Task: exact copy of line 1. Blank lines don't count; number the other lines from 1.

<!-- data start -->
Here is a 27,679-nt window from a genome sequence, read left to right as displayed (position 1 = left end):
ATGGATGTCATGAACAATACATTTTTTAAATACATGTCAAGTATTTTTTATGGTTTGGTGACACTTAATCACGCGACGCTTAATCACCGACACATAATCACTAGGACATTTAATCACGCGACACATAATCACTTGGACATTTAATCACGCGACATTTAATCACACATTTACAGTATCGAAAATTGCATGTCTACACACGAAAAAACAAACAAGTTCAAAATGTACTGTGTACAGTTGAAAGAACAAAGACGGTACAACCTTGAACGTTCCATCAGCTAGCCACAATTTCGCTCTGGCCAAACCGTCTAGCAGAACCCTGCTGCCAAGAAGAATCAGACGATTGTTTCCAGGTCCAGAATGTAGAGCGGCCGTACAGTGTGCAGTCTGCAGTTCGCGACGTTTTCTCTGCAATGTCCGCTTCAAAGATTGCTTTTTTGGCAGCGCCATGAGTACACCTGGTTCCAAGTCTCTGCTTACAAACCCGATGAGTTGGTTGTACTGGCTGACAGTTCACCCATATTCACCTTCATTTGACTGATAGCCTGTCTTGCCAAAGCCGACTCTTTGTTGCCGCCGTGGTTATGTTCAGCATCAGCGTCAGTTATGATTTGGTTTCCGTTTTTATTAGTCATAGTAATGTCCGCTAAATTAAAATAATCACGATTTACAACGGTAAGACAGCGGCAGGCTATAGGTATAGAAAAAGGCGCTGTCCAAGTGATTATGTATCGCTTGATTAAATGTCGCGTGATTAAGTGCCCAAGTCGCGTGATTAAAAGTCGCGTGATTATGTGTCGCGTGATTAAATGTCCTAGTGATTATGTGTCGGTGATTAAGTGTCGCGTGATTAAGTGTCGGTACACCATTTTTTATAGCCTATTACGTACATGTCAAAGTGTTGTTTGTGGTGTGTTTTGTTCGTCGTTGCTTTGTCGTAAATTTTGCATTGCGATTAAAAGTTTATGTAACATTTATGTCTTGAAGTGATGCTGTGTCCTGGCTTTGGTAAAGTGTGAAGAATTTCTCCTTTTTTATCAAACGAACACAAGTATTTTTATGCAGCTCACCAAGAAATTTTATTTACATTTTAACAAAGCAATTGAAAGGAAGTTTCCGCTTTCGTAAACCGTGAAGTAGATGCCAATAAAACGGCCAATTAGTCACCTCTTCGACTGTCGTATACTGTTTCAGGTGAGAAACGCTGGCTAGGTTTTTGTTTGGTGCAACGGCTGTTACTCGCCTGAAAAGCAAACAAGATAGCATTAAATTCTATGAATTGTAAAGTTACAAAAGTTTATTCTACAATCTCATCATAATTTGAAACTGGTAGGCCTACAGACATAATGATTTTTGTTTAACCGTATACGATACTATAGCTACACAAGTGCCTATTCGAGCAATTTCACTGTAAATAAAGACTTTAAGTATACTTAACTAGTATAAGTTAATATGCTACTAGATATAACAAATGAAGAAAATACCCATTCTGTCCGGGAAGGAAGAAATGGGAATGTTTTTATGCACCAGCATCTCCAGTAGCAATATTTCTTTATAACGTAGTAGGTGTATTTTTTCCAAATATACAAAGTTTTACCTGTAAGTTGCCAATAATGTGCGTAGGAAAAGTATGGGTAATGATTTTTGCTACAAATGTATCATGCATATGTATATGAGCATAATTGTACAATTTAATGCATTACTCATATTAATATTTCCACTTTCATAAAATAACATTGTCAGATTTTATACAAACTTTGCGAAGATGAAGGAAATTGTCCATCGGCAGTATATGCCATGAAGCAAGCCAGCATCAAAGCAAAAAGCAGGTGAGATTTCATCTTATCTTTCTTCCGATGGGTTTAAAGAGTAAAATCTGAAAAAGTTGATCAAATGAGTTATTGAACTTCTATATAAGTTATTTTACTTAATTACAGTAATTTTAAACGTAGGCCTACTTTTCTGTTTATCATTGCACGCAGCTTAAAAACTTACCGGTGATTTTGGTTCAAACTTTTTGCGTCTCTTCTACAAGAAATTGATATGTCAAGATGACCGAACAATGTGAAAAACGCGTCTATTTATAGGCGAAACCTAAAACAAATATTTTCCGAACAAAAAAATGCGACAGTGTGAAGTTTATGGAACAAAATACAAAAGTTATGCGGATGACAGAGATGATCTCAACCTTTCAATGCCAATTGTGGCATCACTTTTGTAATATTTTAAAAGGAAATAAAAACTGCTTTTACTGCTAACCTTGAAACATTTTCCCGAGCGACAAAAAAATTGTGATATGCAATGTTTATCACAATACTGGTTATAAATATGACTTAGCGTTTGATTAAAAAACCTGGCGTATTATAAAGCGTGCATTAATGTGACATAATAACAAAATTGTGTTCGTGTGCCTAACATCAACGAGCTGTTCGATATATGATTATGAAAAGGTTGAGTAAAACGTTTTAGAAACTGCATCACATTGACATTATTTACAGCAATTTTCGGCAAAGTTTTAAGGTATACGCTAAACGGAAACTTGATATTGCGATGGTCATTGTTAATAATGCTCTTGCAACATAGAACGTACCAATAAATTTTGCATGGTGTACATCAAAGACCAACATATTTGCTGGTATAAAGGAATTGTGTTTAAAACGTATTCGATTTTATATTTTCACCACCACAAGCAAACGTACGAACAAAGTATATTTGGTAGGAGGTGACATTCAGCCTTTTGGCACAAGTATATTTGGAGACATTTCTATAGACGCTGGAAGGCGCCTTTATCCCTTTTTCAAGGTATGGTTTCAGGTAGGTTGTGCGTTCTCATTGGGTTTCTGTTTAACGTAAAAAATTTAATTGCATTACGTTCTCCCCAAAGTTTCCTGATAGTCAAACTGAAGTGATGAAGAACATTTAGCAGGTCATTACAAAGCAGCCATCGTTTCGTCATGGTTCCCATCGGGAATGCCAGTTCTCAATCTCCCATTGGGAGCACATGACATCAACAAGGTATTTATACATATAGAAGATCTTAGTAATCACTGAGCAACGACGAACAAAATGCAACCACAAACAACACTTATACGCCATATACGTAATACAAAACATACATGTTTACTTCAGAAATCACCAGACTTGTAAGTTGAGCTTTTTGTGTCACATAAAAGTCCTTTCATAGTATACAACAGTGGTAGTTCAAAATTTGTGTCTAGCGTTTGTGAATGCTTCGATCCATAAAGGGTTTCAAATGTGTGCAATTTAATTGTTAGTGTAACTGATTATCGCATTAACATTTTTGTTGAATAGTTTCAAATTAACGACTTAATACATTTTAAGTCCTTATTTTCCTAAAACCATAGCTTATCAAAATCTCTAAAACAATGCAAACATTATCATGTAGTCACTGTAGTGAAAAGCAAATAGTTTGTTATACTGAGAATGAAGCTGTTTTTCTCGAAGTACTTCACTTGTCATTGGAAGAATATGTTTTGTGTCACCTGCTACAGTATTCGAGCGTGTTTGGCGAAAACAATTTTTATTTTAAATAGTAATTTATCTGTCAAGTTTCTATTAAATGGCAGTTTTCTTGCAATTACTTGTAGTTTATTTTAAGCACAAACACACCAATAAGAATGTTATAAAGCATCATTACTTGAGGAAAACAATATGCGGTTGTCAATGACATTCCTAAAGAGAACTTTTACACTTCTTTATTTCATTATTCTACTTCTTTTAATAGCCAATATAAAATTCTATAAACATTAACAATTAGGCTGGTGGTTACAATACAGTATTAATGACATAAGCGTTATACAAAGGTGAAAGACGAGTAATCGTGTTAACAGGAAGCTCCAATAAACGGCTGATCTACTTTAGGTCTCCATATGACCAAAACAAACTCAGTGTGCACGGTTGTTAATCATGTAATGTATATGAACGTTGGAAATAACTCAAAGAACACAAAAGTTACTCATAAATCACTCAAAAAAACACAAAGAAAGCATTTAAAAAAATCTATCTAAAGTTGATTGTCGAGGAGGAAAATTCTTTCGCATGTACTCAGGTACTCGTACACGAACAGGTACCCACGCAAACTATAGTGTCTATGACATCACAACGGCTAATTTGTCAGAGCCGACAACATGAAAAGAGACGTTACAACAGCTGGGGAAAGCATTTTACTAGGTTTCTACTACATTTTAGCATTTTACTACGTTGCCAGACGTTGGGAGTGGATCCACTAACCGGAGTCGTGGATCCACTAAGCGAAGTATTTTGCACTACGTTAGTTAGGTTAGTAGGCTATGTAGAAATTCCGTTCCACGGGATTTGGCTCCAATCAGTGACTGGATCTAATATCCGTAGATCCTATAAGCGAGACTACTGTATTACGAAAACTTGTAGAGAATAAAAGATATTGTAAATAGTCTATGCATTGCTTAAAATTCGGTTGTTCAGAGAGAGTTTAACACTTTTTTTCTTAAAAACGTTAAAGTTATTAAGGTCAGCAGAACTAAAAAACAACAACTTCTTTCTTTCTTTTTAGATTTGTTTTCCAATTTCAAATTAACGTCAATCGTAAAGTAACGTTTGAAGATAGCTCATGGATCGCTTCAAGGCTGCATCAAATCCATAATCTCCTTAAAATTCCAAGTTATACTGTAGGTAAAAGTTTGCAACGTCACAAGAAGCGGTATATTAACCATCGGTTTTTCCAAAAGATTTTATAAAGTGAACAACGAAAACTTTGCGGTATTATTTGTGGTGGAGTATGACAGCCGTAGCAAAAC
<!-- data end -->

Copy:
Here is a 27,679-nt window from a genome sequence, read left to right as displayed (position 1 = left end):